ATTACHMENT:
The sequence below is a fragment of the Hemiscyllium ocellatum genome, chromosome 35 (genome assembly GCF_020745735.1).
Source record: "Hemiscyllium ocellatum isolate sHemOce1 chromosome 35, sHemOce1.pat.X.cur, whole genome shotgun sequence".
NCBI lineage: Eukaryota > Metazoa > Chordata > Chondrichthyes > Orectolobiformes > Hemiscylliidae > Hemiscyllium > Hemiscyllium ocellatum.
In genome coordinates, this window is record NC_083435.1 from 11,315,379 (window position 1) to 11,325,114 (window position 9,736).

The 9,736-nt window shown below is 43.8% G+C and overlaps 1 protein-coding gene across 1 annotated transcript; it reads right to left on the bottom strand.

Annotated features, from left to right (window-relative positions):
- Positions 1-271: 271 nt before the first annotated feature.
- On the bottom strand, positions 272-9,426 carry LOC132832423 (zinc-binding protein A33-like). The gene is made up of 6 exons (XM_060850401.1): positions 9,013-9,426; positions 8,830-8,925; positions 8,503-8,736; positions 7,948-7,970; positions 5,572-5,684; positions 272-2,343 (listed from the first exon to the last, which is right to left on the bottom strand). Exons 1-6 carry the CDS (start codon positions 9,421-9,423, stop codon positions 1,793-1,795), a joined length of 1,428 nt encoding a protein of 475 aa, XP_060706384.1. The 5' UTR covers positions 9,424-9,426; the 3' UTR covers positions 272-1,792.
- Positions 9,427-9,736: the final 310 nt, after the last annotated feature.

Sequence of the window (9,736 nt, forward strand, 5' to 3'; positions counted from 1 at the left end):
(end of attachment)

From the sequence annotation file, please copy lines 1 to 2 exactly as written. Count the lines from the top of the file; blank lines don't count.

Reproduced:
The sequence below is a fragment of the Hemiscyllium ocellatum genome, chromosome 35 (genome assembly GCF_020745735.1).
Source record: "Hemiscyllium ocellatum isolate sHemOce1 chromosome 35, sHemOce1.pat.X.cur, whole genome shotgun sequence".